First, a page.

9) Selgiline (AniprylTM). A less used alternative Cushing’s disease treatment. See Plumb’s Formulary.
10) Hormone cream exposure. Products may contain estrogen/progestines/testosterone; may result in high serum levels of estradiol and progestins, as well as nipple, vulva, and clitoris enlargement.
11) Ovarian remnant detection. hCG stim test (estrus) and measurement of progesterone is indicated.
12) Retained testicle detection. hCG stim test and measurement of testosterone is indicated.
13) Note: Several patterns of hormone increase occur, so doing the complete adrenal panel is advised.
14) For further information on our Service (e.g., submission, shipping, protocols, treatment, review articles) see our website (www.vet.utk.edu/diagnostic/endocrinology). Revised 05-01-10 (JWO).
Currently, there are two types of lignans on the market:
1) Flax hull (SDG) lignans derived from the hulls of flax seed
2) lignan that is derived from the Norwegian Spruce tree (HMRlignan). Extensive discourse on these two product types can be found online.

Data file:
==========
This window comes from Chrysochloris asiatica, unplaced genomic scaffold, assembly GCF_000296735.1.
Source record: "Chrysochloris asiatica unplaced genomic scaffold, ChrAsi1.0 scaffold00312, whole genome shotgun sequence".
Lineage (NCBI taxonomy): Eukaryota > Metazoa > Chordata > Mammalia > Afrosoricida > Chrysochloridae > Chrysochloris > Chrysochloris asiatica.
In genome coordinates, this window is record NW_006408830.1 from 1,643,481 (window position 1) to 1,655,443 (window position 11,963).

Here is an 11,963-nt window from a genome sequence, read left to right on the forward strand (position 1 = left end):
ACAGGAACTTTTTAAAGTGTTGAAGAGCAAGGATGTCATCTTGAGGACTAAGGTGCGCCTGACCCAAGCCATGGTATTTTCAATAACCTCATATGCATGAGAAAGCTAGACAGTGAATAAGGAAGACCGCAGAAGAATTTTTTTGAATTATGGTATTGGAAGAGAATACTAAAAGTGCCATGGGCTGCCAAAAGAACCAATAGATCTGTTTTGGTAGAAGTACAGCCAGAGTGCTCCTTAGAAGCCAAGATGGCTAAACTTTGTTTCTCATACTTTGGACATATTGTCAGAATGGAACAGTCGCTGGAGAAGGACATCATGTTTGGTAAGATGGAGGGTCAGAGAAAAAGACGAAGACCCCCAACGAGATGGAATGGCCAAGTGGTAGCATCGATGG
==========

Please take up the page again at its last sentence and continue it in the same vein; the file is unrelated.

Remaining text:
SDG flax hull lignan. The major active ingredient of flax hull (SDG) lignan is secoisolariciresinol diglucoside (thus, SDG). SDG flax hull lignan is metabolized by intestinal bacteria to enterolactone (the major active mammalian lignan that is found in body tissues), and also enterodiol (also a mammalian lignan). Both enterolactone and enterodiol are formed in the gastrointestinal tract by bacterial breakdown of the consumed SDG lignan. The process involved with SDG lignan is a two-step procedure that delays absorption time (www.organic-herb.com). But the usual doses used appear to give adequate levels of enterolactone for 24 hours on a once-daily-dosing basis. (www.lpi.oregonstate.edu/infocenter/phytochemical/lignans).